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Below is a nine page sample from She Plays in Darkness by Fern Chertkow. For a twenty-five page sample, click here. To read a sample of Visions of Anna by Richard Engling, click here. To purchase the book on Amazon, click here.

What Am I Doing?

What am I doing?

Cynthia thinks. She sits behind her easel. The easel hides the aspen. The aspen hides the town, the offices, her day old job. It is June, and hot; the sun sets and the red hills cool like embers; she has a job, a situation, the murmur of her old TV at day’s end, but she poses the question just the same.

Age twenty-nine, and she has finished the only degree she intends to finish; she has the tools, the skills, and perhaps the looks to do “anything.”

Cynthia, without thinking, sketches petals.

No more Rose. It is like looking in the mirror and not finding a reflection.

Or finding the reflection she should have seen before. She draws a tulip. One petal dangles free, like a strand of hair. A woman who works, or exercises, or gardens; who doesn’t have time for repeated groomings.

What am I doing?

She is a secretary; she is not a secretary. At least, never before a permanent secretary, which is what had made it possible for her to wander from office to office for eight years. That, and the split expenses, which meant she never did have to work every day. She had taken workshops. She had painted half time. The twins had traveled together sometimes. Somehow that wasn’t enough. Whatever they had done, it wasn’t enough: sharing meals and decorating the apartment and working in the same studio (concerto for piano and easel) and taking walks, watching TV, singing, wasn’t enough. It wasn’t public. It wasn’t marriage.

If I am helpless before two things, Cynthia thinks, it is before a job and a man. I need the first to survive, and I know only one way to survive, a stupid way. And I need the second, I don’t even know why. Thirst. Completion. Sex. Because someone said so. Because secretly I liked sleeping with my Dad, and I want more. Or I hated it, and I want to make it different. Or.


She draws petals; she draws a blank.

Walking to Work

An eighteen minute trip: twelve if she hurries; twenty if she strolls; eighteen if she keeps her wits about her, which she tries to do because she is making an impression.

Cynthia walks down the hill from home and cuts a path through the mall. At this hour the mall is partially open: access only to the large marble floor that separates stores like a sea. The handful of people who walk there work there. Modern city living: the people who work upstairs park in the intestines and ride up to the carpeted heart. Nothing external. No wind blows.

Cynthia glances at the mountains, takes a breath as she enters the mall, another as she exits. Tries always to breathe, to remember the endless wind, the mountains beyond the city, the cliffs beyond the mountains.

Cynthia and her friends walk the streets. The cast of characters is small, countable on the hands, with a few extras thrown in now and again to give the illusion of grandeur. There are regulars, even on a downtown street—proof that this is no city. Or proof that it is. For just like in the big city, all the regulars are the oddballs: missionaries, pigeons, street cleaners, more pigeons, transients, Cynthia, too many birds.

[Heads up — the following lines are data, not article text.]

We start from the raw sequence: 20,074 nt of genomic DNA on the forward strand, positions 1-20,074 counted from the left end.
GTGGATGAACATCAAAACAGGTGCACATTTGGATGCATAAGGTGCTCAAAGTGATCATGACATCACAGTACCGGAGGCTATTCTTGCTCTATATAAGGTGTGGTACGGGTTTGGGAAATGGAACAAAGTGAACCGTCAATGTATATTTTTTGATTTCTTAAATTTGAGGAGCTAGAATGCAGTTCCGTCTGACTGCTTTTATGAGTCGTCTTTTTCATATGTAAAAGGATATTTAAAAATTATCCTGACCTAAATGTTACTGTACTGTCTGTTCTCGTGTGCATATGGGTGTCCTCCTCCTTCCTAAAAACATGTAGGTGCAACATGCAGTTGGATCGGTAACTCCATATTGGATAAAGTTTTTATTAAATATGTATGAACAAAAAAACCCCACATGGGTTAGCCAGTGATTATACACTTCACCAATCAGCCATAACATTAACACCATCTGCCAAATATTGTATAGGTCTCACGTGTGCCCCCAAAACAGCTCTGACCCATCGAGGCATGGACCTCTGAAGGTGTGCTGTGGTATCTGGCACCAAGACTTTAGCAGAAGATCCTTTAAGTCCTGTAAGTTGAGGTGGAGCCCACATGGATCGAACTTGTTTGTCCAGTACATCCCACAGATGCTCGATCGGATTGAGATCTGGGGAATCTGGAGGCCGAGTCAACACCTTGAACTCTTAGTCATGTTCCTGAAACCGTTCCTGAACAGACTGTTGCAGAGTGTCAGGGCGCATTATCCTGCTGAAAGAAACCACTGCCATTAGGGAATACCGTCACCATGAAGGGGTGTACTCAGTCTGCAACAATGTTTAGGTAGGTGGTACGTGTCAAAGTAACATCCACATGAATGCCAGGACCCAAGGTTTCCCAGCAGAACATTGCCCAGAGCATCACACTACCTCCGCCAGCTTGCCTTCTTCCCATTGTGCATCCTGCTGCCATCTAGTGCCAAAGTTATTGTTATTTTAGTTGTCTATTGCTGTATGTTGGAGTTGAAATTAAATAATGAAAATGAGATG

Pigeon shit needs cleaning. It’s lush, mounded, shades of gray. Two or three reduced men spray the sidewalk and scrub the debris. Awake missionaries, shiny clean, stand in pairs, straight as columns, their magazines pressed to their chests for easy viewing, bulletproofing. First sun lights the windows.

Overhead black pigeons flap. Their silhouettes ornament the false fronts of older stores; their wings carve holes in the sky. They come to rest. They roost, cluster, and coo.

Cynthia plucks her way across the soiled sidewalk. This is not a real city, she thinks again, continuously, and she looks to the shop windows for diversion. A mannequin, stylish in mismatched clothes, mustard on top, mauve below, gazes up at the insurance building. Red shoes—fit on, plastic, cut at the calves—gleam in another shaft of sun. A novelty shop, magic toys: Cynthia tries to catch a new one every day. The ashtray shaped like a hand, giving the finger. The Polish dishwasher, hidden in a rectangular box. Lots of noise: the talking ashtray, screaming, “Not another cigarette! Oh no!” Hack hack. The talking toilet trick.

That’s the one: she’ll put it out on the sidewalk. The next pigeon who does it will be startled by: “Hey—don’t shit on me!” Finally the birds will fold up, huddle at the center of the red rooftop, their gray arms flapping. They will plan their attack, watch for the sun to illuminate the street like a lab, then swoop, peck, and destroy. And so many men walking alone.

Cynthia walks alone too, but she has a goal—not a plan, just a goal. That’s good enough. She strides; she fools them. The men abandon her, enter the bookstore, cluster at the porno rack.

One woman walks alone. She wears too much makeup, a sequined hat, cheap perfume. She talks to herself. Cynthia wonders how it happened; her fingers twitch to capture that surface so she can think about it more.

Eighteen minutes; sometimes twenty three. It is more interesting to walk than to arrive.

At Work

The philosophy, a strategy, helps. She doesn’t see why it should matter who she works for: the philosophy says she can work for anyone. It’s just paper, right? Letters and memos and documents, pleadings and briefs. Spell right, type right, type quick. Words and paper, put ‘em together, fold ‘em up, send ‘em on their way. Fast food, only inedible.